The Complete Motown Singles has been a dream project of Motown and soul fanatics for many years, ever since the first decade of Stax/Volt singles was compiled in an impressive nine-disc box set in 1991. The Complete Motown Singles might have seemed like a logical move to soul collectors and fanatics, but it remained in the realm of fantasy for many years because, as enticing as that set was, it was difficult to create.
"Meet the Supremes" is the debut studio album by The Supremes, released in late 1963 on Motown. The LP includes the group's earliest singles: "I Want a Guy", "Buttered Popcorn", "Your Heart Belongs to Me" and "Let Me Go the Right Way". The earliest recordings on this album, done between fall 1960 and fall 1961, feature the Supremes as a quartet composed of teenagers Diane Ross, Mary Wilson, Florence Ballard, and Barbara Martin.
2012 two CD collection devoted to the works of Motown session keyboardist (and Funk Brother extraordinaire) Earl Van Dyke. Originally, some of the Hitsville studio musicians would be ''allowed'' to cut soulful Blues and Jazz tracks for the company's Workshop Jazz label, as long as they handled the regular gig, cutting hits on the Hitsville U.S.A. assembly line. By 1964, however, Workshop Jazz was dead. Motown made good on their promise, somewhat, giving Earl Van Dyke a rare opportunity in the spotlight by issuing in his name a single and a subsequent LP, That Motown Sound. Earl's artistic disappointment belies the gems contained within those vocal-less Motown hits and the additional bonus tracks from Motown's vaults that comprise Disc One of this set. Additional previously unheard nuggets can be found amongst the bonus tracks on Disc Two.
"2009 steht ganz im Zeichen der vor 50 Jahren gegründeten Plattenfirma Motown. Das Set "Classic Motown Performances 1963-1987" birgt vier DVDs mit 250 Minuten an Live-Performances und Videoclips von vier der erfolgreichsten R&B- und Soul-Interpreten des Labels: The Tempations, Smokey Robinson & The Miracles, The Supremes und Marvin Gaye. Dazu gesellen sich als Bonus 34 Minuten an Interviews, zahlreiche A-Capella-Tracks und ein 47-minütiger Konzertmitschnitt von Marvin Gaye aus Belgien." ~audiovision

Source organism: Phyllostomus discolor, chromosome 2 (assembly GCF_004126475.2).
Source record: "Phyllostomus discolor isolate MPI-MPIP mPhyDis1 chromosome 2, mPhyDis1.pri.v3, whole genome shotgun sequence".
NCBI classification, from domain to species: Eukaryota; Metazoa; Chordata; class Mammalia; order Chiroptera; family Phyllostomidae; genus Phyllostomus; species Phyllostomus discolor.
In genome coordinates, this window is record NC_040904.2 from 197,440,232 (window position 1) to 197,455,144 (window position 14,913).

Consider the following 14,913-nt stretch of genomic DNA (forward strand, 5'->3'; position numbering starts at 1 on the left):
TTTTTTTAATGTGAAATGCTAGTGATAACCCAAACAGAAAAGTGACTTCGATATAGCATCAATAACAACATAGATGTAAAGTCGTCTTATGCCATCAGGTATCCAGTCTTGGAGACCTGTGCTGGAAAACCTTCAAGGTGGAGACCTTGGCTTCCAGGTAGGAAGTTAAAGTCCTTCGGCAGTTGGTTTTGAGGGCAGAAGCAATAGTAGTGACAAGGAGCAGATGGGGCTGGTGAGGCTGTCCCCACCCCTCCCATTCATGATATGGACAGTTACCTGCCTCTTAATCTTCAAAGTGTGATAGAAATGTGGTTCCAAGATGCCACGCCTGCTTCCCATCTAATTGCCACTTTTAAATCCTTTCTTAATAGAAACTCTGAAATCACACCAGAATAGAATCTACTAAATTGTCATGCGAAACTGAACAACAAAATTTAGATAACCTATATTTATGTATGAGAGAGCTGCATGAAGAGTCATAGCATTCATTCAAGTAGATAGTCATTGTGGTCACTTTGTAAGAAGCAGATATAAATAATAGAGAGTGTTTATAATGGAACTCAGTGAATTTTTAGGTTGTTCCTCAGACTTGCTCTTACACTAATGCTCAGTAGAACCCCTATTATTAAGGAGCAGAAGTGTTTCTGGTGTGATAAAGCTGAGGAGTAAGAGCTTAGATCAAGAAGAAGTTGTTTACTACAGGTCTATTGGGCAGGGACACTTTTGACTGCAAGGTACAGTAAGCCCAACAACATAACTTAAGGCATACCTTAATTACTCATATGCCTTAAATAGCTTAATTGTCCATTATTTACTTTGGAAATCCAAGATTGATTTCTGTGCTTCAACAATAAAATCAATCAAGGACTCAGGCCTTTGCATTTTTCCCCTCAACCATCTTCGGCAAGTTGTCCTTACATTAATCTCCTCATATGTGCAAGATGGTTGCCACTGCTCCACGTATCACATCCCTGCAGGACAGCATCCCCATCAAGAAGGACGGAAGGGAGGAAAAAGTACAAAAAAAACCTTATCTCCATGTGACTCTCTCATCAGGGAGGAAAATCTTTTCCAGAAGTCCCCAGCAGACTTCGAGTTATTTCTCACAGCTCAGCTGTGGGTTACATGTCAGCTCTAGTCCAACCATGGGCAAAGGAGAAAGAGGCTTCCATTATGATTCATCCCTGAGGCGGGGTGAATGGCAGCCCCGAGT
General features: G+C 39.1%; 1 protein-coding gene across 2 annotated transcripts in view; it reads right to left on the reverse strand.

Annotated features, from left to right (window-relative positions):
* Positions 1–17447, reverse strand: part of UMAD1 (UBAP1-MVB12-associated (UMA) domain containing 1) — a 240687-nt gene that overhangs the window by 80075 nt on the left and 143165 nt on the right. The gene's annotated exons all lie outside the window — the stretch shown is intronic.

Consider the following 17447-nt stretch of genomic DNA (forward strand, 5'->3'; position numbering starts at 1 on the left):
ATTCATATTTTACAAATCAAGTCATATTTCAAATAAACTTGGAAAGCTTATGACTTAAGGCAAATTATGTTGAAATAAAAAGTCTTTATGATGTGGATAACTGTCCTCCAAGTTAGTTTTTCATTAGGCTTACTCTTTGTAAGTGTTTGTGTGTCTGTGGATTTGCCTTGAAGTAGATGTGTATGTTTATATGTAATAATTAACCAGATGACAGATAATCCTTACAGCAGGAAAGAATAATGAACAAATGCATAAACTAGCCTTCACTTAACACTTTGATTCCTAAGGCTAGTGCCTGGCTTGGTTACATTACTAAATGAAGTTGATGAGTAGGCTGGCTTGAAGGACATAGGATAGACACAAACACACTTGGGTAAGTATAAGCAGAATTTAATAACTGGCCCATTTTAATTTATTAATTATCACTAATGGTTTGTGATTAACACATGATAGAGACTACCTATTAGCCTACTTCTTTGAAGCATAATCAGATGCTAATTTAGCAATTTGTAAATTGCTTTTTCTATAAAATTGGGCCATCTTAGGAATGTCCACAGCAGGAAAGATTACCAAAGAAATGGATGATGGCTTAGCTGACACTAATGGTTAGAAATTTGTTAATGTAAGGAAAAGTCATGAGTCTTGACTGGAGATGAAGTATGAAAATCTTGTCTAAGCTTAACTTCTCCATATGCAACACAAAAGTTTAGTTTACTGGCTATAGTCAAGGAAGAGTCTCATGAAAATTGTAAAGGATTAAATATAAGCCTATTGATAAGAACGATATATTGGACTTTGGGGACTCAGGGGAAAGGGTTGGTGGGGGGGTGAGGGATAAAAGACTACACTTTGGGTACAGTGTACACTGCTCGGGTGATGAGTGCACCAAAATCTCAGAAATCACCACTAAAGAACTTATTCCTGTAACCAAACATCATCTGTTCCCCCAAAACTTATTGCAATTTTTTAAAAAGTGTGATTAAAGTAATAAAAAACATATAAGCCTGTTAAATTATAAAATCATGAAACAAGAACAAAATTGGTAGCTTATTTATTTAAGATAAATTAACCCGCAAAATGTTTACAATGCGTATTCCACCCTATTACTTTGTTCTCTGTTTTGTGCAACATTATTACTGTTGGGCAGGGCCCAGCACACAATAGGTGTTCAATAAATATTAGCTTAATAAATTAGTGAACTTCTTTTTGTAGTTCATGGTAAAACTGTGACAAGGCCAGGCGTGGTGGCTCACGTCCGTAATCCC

This release presents one of John Lee Hooker's finest albums, The Big Soul of John Lee Hooker. It was recorded in 1962 and released by Vee-Jay Records. Here the bluesman explores the soul and R&B sounds of the early ‘60s, while maintaining the essence of his own boogieblues style. His gritty voice is as heavily emotive and unshakable as ever on these recordings. Hooker is backed by the seed of one of the most successful studio bands of all time, which would later be known as The Funk Brothers (the Motown studio band), as well as by a wonderful female backing vocal group. In addition to the original masterpiece, this remastered collector's edition also contains 10 bonus tracks from the same period, and constitutes one of the peaks of John Lee Hooker's incomparable musical legacy.
This 18-track compilation includes everything from Kiki Dee's early-'70s Motown album Great Expectations, as well as two additional tracks from her time with the label that surfaced on the rare budget Kiki Dee album in the mid-'70s, along with four previously unreleased 1969-1970 outtakes. While it's good to have this fairly rare material thoughtfully combined into one package, it reinforces the sense that neither Motown nor Dee realized the potential from their unusual association.
With the Beatles is a sequel of the highest order – one that betters the original by developing its own tone and adding depth. While it may share several similarities with its predecessor – there is an equal ratio of covers-to-originals, a familiar blend of girl group, Motown, R&B, pop, and rock, and a show tune that interrupts the flow of the album – With the Beatles is a better record that not only rocks harder, it's considerably more sophisticated…